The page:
Site identified for wave energy farm
A site has been selected for a firm to set up a wave energy farm off the island if it gets approval for the project, the Department of Environment and Natural Resources has revealed.
The DENR is reviewing an environmental impact report on the initiative by Seabased which will be supplied to the Regulatory Authority as part of the company’s attempt to get an operating licence, a department spokesman said.
The move comes some 16 months after Walter Roban, the home affairs minister, told MPs that wave power has the potential to eventually meet all the island’s electricity demand.
The spokesman yesterday told The Royal Gazette: “A proposed site has been selected; however, it will be part of the application to the RA and at no cost to the Government.
“The innovative licence legislation requires an environmental impact report.
“DENR is reviewing it, after which it will be submitted to the RA with the application.”
According to its website, commercial wave power park projects are under development include Bermuda, Ghana and the Canary Islands.
The website says: “Seabased strives to generate renewable, CO₂-free power in a way that is also gentle on the environment.
“Our wave power parks are designed to be virtually invisible and require little maintenance. The materials used, and the mechanics of the parks, are chosen to protect the water and the creatures that live in it. In fact, the parks can be designed to provide both habitat and breeding ground for marine life. Extracting utility-scale renewable energy from ocean waves is a key to Earth’s future.”
The DENR insists it has not looked at other companies to supply wave power, stating that Seabased contacted the Government with its proposal.
The spokesman said: “Seabased Limited approached the Government. Seabased Limited is an investor.
“Any bona fide investor, including Belco, can apply for an innovative licence for new technology, provided they meet the requirements. We are pleased that we can attract investors in renewable energy.”
Initially, it is expected that the scheme will be a two-megawatt pilot project, followed by a 40MW park to provide 10 per cent of the island’s power.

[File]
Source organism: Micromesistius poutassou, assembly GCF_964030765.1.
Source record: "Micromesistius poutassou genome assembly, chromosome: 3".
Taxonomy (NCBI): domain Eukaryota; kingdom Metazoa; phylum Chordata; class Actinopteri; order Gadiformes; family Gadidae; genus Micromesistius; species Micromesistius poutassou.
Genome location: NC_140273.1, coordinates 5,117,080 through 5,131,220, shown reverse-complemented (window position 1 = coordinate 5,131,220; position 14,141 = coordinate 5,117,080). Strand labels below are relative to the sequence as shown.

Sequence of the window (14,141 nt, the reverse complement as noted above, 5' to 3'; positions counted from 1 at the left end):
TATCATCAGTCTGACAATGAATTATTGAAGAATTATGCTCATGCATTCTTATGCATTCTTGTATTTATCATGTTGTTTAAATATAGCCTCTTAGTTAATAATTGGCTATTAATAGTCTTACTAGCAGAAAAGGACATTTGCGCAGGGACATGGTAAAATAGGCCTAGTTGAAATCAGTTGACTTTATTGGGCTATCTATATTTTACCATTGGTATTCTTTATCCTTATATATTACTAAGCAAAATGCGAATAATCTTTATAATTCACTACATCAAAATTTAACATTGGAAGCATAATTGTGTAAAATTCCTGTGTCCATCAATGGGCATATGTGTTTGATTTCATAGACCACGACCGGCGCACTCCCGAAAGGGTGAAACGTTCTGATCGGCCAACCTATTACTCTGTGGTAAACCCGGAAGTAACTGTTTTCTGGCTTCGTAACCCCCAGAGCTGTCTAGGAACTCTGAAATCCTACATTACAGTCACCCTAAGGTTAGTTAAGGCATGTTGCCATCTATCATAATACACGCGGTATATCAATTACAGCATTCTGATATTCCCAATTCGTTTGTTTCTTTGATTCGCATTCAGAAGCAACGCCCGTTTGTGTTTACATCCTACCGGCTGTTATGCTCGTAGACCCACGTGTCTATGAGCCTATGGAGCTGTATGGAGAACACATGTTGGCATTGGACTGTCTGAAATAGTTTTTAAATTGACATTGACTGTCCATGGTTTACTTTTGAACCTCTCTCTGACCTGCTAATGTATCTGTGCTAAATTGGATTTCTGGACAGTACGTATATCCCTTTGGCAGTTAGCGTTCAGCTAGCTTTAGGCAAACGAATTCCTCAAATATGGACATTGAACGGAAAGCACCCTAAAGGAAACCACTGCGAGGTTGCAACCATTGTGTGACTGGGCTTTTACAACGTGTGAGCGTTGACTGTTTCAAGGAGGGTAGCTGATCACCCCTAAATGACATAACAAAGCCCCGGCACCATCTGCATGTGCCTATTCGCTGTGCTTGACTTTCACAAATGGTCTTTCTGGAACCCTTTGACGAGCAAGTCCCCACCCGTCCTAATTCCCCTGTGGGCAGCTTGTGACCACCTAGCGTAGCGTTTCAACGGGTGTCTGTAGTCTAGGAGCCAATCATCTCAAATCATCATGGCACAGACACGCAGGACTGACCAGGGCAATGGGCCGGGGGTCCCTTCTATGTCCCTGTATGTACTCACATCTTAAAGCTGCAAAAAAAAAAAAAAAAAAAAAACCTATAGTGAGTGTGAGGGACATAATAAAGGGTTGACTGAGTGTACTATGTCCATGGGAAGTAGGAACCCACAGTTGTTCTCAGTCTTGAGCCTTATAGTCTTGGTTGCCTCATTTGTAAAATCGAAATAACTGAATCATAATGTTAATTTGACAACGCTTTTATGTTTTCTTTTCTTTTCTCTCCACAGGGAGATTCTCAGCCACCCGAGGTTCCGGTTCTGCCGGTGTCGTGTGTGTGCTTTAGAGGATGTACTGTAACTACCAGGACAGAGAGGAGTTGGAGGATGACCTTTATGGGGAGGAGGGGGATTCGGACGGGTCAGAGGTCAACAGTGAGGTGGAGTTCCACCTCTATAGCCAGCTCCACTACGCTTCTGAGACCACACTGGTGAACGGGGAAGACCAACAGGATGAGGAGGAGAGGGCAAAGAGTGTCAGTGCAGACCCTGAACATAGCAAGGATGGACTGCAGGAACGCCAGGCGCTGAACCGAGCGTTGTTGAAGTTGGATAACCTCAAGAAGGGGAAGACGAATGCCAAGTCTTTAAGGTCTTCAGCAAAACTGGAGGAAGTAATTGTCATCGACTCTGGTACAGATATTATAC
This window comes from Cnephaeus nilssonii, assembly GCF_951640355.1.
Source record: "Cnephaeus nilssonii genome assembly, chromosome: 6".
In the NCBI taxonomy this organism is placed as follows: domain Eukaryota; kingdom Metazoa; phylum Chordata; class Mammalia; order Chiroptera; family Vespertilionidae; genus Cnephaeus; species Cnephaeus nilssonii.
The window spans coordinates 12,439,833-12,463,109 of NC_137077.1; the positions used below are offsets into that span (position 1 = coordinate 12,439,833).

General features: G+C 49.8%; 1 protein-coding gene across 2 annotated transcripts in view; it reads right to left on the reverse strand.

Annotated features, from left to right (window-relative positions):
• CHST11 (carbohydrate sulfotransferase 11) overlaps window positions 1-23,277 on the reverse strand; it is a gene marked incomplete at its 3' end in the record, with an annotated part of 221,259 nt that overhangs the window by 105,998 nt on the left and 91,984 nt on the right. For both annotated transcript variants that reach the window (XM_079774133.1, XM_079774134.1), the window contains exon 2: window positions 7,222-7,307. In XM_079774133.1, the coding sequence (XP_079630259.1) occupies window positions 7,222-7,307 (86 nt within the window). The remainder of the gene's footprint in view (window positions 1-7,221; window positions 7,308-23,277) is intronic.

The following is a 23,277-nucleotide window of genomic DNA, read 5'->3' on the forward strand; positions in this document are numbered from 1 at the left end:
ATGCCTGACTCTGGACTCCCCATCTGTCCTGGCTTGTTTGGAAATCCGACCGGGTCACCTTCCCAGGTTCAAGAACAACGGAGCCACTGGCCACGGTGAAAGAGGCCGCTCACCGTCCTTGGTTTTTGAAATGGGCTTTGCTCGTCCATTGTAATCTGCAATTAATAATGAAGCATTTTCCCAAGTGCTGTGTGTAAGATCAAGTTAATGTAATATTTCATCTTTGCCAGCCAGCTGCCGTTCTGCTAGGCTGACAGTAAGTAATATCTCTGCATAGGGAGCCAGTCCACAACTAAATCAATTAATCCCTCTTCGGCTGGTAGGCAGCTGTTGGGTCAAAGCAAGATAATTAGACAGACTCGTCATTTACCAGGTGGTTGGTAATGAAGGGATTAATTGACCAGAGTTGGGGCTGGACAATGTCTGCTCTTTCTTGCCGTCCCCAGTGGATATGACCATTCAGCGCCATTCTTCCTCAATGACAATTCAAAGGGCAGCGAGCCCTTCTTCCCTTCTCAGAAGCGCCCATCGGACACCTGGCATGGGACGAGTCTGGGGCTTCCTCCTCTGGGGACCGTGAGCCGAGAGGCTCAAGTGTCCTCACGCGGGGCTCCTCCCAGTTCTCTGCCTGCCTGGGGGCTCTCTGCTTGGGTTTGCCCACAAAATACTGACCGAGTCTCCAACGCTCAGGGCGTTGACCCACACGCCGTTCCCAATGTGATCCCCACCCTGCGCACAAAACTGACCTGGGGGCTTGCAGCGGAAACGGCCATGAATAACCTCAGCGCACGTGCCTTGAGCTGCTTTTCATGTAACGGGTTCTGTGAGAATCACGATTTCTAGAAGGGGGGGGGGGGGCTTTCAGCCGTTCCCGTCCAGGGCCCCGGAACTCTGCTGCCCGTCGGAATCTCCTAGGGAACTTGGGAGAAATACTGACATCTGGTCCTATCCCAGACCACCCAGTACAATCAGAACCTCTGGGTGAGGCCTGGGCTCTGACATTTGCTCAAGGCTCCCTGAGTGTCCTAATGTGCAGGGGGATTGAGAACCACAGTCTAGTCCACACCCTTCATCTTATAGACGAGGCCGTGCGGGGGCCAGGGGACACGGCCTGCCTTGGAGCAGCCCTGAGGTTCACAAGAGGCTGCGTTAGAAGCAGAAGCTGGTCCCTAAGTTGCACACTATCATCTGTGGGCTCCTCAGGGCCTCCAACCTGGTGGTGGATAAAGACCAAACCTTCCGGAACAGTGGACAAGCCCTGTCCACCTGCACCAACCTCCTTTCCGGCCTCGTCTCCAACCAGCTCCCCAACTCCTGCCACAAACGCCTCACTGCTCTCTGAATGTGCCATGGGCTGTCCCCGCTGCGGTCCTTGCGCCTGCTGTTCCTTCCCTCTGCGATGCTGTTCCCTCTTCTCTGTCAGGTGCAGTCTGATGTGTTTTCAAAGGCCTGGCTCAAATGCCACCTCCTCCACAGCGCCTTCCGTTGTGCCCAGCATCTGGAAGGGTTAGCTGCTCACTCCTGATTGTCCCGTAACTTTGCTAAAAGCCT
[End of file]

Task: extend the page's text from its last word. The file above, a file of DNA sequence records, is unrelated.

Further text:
No details of the site’s proposed location have been given.
The department was unable to say what consumers, or Belco, may pay Seabased for its electricity, stating that a power purchase agreement would need to be ironed out with the energy company, as with other holders of bulk generation licences, such as Tynes Bay.
The start date for the initiative is dependent on when, and if, Seabased is granted a licence to operate, according to the spokesman.
Mr Roban, who is also the Deputy Premier, said in November 2021 that such a move to wave generation would lead to cheaper bills for consumers, stating: “On completion of the project, the 40 megawatts wave park will provide about 10 per cent of Bermuda's energy needs.
“I am confident that this pilot will prove to be a success.”
The latest comments come in the wake of the Electricity Amendment Act being passed last year which created a regulatory “sandbox” – a light-touch rules framework designed to encourage innovation in energy production.
The South Pacific nation of Tonga has also engaged with Seabased in a bid to set up a wave energy farm, Mr Roban stated.
He said: “Bermuda has had to be risk-averse because of our isolation and the high costs associated with that isolation.
“Notwithstanding that aversion to risk, we needed to find a way to encourage credible innovators, especially with the ever-increasing risks that climate change poses, and so the sandbox was created.”
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